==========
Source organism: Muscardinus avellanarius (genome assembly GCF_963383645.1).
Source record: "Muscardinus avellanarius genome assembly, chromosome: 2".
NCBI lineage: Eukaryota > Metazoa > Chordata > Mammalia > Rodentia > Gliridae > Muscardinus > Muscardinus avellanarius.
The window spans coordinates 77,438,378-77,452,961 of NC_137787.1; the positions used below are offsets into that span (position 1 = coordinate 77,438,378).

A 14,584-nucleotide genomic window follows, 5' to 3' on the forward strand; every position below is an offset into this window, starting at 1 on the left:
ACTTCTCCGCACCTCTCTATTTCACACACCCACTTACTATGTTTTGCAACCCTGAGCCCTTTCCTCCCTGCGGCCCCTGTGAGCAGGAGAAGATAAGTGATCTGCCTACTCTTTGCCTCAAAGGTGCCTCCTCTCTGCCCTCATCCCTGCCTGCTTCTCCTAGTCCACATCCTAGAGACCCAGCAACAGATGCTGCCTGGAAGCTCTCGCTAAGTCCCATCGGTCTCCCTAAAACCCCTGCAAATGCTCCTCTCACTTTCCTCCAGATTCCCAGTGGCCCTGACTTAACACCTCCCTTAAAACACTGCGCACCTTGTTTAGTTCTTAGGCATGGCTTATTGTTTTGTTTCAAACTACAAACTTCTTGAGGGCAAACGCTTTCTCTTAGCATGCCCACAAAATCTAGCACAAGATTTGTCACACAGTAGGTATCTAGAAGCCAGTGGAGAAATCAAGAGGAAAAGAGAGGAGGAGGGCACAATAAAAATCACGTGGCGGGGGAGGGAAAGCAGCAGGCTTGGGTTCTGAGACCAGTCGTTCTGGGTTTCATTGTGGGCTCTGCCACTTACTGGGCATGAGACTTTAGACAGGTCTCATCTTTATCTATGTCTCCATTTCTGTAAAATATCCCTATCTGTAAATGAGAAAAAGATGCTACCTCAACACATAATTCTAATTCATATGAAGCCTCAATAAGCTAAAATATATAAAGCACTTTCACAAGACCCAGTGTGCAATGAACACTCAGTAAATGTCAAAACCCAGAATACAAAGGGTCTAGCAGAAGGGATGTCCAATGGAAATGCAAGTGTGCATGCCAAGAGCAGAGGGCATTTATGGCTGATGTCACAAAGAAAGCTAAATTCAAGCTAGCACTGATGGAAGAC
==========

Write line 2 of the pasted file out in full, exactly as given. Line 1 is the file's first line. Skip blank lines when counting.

Source record: "Muscardinus avellanarius genome assembly, chromosome: 2".